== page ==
A lesion is an abnormal lump, bump or crack on the skin that can be malignant (cancerous) or benign (noncancerous). It can occur on the face, causing cosmetic problems. Your surgeon may recommend removal of the facial skin lesion as a treatment or for diagnostic purposes.
Some common benign skin lesions may include:
- Naevi, commonly called moles
- Squamous cell papilloma: strawberry marks present at birth
- Common warts
- Fibroma: associated with chronic trauma
- Keratoacanthoma: can mimic malignant ulcer
Malignant tumours may include:
- Basal-cell carcinoma: most common lesion that occurs due to sun damage
- Squamous-cell carcinoma: can arise due to sun damage. May spread to local lymph nodes
- Malignant melanoma: rare tumour that can spread to other body parts, making it very dangerous
It is highly important to recognise and differentiate between benign and malignant lesions. Suspected malignant lesions are the ones that grow, spread or are pigmented. Your doctor will perform a physical examination (simple inspection and palpation) and remove a sample of tissue from the lesion to confirm under a microscope (biopsy).
Almost all malignant skin lesions can be cured with early removal. Facial skin lesion removal is performed under a local anaesthetic, which means you will be awake but will not feel any pain during your procedure. Your doctor will mark out the area on the skin to be removed. The lesion and a margin of healthy tissue around the lesion are removed to ensure that no malignant tissue is left behind. The wound left behind after the removal can be repaired by any of the following methods depending on the size of the wound:
- Pulling together the surrounding skin with stitches
- Transferring skin adjacent to the wound, known as a flap procedure
- Transferring skin from a distant site (usually above the collarbone or behind the ear) known as a graft procedure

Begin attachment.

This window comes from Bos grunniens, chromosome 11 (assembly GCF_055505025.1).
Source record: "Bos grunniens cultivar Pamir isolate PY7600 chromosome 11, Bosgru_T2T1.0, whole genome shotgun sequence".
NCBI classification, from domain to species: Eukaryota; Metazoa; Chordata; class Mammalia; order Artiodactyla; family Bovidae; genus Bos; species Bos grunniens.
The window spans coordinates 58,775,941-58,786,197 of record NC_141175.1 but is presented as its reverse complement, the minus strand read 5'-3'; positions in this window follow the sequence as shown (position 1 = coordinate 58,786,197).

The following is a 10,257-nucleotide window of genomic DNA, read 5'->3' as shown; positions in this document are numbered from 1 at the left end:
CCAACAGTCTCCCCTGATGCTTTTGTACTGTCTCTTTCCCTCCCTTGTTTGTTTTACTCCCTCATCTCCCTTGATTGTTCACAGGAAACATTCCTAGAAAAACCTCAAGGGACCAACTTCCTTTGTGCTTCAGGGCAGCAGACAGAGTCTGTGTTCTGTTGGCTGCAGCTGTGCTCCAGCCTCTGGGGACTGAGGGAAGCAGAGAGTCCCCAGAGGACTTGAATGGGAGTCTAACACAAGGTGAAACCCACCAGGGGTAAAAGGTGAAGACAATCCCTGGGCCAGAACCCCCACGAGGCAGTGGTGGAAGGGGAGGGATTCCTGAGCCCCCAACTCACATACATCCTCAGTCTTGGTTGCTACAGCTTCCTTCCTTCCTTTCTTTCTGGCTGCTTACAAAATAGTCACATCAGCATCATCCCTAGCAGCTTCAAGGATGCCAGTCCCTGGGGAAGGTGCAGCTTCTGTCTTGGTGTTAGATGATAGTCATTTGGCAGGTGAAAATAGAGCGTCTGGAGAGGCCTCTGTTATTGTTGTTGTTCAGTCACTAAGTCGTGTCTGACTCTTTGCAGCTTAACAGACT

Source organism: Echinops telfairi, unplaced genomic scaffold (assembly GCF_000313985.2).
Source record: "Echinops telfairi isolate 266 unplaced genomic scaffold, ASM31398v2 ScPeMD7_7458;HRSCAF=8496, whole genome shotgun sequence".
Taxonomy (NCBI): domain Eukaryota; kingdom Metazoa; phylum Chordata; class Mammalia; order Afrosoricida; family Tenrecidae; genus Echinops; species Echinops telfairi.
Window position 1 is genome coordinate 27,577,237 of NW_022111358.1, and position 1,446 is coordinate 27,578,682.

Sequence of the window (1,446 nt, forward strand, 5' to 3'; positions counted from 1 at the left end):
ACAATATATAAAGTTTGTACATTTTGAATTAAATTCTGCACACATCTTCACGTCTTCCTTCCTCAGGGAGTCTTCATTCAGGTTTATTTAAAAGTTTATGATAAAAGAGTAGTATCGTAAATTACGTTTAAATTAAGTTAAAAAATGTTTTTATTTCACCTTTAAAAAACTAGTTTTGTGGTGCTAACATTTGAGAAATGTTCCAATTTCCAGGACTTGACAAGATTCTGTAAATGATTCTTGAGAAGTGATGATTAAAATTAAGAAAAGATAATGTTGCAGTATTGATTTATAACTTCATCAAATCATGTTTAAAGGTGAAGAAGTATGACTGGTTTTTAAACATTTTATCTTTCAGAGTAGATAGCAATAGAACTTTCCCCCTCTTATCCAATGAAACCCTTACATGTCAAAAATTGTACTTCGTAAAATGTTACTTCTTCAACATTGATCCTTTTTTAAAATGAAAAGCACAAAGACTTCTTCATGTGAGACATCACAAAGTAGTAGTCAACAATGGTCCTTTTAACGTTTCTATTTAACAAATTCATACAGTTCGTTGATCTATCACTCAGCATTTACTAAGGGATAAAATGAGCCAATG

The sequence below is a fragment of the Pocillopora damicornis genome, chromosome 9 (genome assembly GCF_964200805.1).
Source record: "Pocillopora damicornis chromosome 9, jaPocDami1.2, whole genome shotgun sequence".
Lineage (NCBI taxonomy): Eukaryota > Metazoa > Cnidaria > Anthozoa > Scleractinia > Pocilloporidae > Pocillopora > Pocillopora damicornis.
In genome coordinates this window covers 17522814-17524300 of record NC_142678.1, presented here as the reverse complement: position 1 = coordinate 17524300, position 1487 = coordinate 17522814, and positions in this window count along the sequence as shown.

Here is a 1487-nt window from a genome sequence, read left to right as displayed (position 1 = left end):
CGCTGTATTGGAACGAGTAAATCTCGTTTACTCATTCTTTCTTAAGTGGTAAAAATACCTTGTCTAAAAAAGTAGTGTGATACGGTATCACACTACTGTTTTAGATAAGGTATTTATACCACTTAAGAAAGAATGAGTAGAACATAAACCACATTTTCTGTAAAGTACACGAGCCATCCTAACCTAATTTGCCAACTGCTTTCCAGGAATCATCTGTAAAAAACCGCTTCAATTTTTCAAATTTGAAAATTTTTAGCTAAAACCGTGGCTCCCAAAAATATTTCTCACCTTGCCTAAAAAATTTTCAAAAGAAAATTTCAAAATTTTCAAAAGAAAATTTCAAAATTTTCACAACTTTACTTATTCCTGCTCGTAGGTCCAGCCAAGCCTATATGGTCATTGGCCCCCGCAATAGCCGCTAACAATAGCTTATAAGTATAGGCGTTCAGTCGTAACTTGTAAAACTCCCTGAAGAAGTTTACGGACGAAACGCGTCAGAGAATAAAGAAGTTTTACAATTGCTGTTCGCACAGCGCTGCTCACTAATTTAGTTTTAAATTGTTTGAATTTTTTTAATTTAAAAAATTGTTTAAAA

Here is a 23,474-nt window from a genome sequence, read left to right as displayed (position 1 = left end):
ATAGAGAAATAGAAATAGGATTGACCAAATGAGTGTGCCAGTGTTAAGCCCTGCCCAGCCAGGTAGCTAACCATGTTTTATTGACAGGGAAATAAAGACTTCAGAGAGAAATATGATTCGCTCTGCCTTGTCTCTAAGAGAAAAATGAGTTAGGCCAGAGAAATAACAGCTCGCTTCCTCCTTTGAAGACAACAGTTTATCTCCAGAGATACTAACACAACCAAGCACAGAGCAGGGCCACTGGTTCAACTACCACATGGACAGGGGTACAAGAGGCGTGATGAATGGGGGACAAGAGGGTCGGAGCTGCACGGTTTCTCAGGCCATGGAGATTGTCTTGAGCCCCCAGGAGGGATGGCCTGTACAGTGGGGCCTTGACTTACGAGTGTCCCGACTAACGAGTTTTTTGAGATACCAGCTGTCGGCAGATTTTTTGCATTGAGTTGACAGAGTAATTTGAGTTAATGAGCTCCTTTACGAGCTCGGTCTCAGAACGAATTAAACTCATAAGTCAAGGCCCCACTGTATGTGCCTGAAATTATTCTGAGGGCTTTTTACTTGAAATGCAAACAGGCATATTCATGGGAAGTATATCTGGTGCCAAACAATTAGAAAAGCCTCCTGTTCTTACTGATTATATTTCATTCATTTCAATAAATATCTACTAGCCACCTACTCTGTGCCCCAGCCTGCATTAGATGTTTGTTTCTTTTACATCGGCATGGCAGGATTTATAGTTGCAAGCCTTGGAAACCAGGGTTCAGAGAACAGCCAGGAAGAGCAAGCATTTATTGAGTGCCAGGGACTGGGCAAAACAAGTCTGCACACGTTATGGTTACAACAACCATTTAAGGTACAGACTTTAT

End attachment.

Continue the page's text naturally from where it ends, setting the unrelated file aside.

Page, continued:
Care will be taken to maintain the aesthetic value of your face. Your doctor plans the removal and placement of skin flaps in your face’s natural creases whenever possible.
Depending on the size of the lesion, the entire procedure may take 20 to 30 minutes to complete. The excised lesion may be sent to the laboratory for further analysis.
You may expect mild pain or discomfort once the effect of the local anaesthetic wears out. You may be prescribed pain medications to control your pain. Antibiotic tablets or ointments will be prescribed to prevent infections. Some swelling or bruising is normal during the first two weeks after the procedure.
Your doctor may use a cotton wool pack over the skin graft to ensure proper healing. Sutures may be removed within 5 to7 days and the pack may be removed after 10 to 14 days following your procedure.
Specific instructions on follow-up, wound care, and healing will be given to you by your surgeon.
Risks and complications
As all surgical procedures, facial skin lesion removal may be associated with certain risks and complications:
- Bleeding after the surgery is fairly uncommon. Any minor bleeding can be stopped by applying pressure.
- Infection may occur, for which your doctor may prescribe antibiotics.
Your surgeon will discuss with you the best method of wound closure depending on your specific procedure.